Managing Fatigue

Author: Marisa Healy, BSN, RN
Content Contributor: Katherine Okonak, MSW, LSW
Last Reviewed: January 31, 2024

What is fatigue?

Fatigue is one of the most common side effects of cancer treatment. It can be caused by surgery, chemotherapy, radiation therapy, or other medications used to treat your cancer. It is a feeling of exhaustion, feeling completely worn out, feeling that your body is "heavy" and hard to move, or being unable to focus. Fatigue can cause physical, emotional, and mental exhaustion.

Cancer-related fatigue is not caused by too much activity and often does not go away with rest. Healthcare providers do not know exactly what causes cancer-related fatigue. It likely has a few different causes, which makes it hard to treat.

It has been found that treating anemia and exercising can help manage fatigue. There are other ways to manage fatigue as well. Talk to your provider about your fatigue and possible treatments.


Exercise has been shown to improve fatigue and quality of life.

  • Start slow if needed, maybe with a walk around the block, then add time or distance as you feel more comfortable.
  • Having a buddy to exercise with can help motivate you and make it more enjoyable.
  • Try to include endurance (walking, jogging, swimming) and resistance (weights, Pilates) exercises.
  • A cancer rehabilitation program or physical therapist can help you make a plan that works for you.

Treatment of Anemia

Anemia happens when the level of red blood cells (hemoglobin) in your body is too low. Hemoglobin helps carry oxygen throughout the body. This oxygen is the fuel for muscles, and low levels of it can lead to fatigue.

  • Treatment for anemia depends on the cause and your symptoms. Possible treatments are iron pills, red blood cell transfusion, or growth factors to help make red blood cells. 
  • Your healthcare provider can talk with you about which treatment, if any, is right for you.

Other Tips for Managing Fatigue

  • Allow yourself to rest and create a sleep schedule. Too much rest can make fatigue worse, so keep your rest times to 45-60 minutes. Try to keep a normal sleep schedule (go to bed and wake up at the same time), limit naps to 45-60 minutes, avoid caffeine, and talk to your provider about a sleep aid if you are having trouble.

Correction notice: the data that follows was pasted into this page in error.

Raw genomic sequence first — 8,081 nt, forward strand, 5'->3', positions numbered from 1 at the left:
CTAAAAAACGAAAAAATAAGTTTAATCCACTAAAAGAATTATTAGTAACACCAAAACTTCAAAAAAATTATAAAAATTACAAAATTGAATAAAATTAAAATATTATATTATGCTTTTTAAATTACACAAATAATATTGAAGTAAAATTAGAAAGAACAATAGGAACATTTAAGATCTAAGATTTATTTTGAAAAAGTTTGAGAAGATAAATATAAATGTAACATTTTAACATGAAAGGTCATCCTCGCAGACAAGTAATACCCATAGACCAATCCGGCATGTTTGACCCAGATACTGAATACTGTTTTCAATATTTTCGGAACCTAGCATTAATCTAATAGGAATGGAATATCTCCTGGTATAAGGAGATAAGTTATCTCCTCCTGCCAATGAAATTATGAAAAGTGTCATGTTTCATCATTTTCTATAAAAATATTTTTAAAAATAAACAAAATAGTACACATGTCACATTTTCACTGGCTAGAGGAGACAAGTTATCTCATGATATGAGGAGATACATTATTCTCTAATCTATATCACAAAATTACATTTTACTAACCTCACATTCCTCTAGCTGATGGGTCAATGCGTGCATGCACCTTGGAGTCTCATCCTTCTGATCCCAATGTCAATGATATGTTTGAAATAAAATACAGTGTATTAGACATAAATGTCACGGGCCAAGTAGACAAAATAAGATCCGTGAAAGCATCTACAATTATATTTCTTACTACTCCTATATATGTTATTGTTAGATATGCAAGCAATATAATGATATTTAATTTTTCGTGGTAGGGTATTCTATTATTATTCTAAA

• Save up energy for when you need or want it most. If there is something you want to do in the afternoon, make sure you take time to rest in the morning and evening. Avoid tasks that you do not have to do.
  • Ask for help! People want to help, they just don't always know what to do. Ask a friend to clean, prepare a meal, run an errand, or just sit and talk. Think about the person's personality and strengths when asking for help and accept that they may do it differently than you.
  • Keep track of your bad days. If you know the day after treatment is a bad day, don't make plans for that day. If you work every day, schedule treatment on Friday afternoon to give you the weekend to rest.
  • Let friends and family know that even if you make plans, there will be some days when you just can't do it and may have to cancel or change plans.
  • Be sure to eat a balanced diet with carbohydrates and proteins for energy, avoid heavy fatty meals, and try 4 or 5 smaller meals as opposed to 3 larger ones.
  • Make time for activities that energize you like visiting with friends, having a meal out, listening to music, or doing a hobby you enjoy.
  • You may be able to change your work schedule while you are receiving treatment. Talk to human resources about the Americans with Disabilities or Family Medical Leave Acts, sick time, and healthcare coverage.
  • Complementary therapies such as massage, relaxation techniques, meditation, and yoga can help relieve fatigue.
  • If you are having pain, proper pain management can help with fatigue. 
  • Ask how to manage other side effects of treatment that are affecting your sleep, like nausea, vomiting, diarrhea, mucositis, and skin issues.

Be sure to let your care team know if you are not getting any relief from fatigue or if you begin to feel depressed, feel a loss of interest, or have increased anxiety, as these could be a sign of other issues.

American Cancer Society. (2020). What is fatigue or weakness?

National Institutes of Health: National Cancer Institute. (2023). Fatigue (PDQ®)–Patient Version.

American Society of Hematology. Anemia. Retrieved 2024.

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